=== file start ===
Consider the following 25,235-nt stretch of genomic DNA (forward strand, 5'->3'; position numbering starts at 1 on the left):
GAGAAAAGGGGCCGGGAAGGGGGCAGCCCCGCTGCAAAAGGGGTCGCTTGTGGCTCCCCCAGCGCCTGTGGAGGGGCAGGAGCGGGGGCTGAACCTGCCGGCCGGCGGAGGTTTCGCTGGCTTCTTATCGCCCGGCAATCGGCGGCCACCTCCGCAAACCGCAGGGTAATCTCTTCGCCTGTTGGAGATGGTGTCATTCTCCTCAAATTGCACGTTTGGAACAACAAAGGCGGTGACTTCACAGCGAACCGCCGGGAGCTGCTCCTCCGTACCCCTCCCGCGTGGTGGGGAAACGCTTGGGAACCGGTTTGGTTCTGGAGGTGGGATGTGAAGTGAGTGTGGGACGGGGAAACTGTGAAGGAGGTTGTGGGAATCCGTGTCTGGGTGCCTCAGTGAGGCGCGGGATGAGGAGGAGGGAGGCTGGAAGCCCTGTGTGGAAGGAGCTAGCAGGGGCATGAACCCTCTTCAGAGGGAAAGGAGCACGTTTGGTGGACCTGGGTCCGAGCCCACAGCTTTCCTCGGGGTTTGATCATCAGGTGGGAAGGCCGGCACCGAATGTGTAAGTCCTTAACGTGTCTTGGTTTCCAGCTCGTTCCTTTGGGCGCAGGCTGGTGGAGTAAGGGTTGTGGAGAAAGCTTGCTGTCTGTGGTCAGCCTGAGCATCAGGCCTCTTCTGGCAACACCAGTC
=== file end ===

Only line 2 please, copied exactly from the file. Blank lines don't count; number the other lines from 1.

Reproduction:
GAGAAAAGGGGCCGGGAAGGGGGCAGCCCCGCTGCAAAAGGGGTCGCTTGTGGCTCCCCCAGCGCCTGTGGAGGGGCAGGAGCGGGGGCTGAACCTGCCGGCCGGCGGAGGTTTCGCTGGCTTCTTATCGCCCGGCAATCGGCGGCCACCTCCGCAAACCGCAGGGTAATCTCTTCGCCTGTTGGAGATGGTGTCATTCTCCTCAAATTGCACGTTTGGAACAACAAAGGCGGTGACTTCACAGCGAACCGCCGGGAGCTGCTCCTCCGTACCCCTCCCGCGTGGTGGGGAAACGCTTGGGAACCGGTTTGGTTCTGGAGGTGGGATGTGAAGTGAGTGTGGGACGGGGAAACTGTGAAGGAGGTTGTGGGAATCCGTGTCTGGGTGCCTCAGTGAGGCGCGGGATGAGGAGGAGGGAGGCTGGAAGCCCTGTGTGGAAGGAGCTAGCAGGGGCATGAACCCTCTTCAGAGGGAAAGGAGCACGTTTGGTGGACCTGGGTCCGAGCCCACAGCTTTCCTCGGGGTTTGATCATCAGGTGGGAAGGCCGGCACCGAATGTGTAAGTCCTTAACGTGTCTTGGTTTCCAGCTCGTTCCTTTGGGCGCAGGCTGGTGGAGTAAGGGTTGTGGAGAAAGCTTGCTGTCTGTGGTCAGCCTGAGCATCAGGCCTCTTCTGGCAACACCAGTC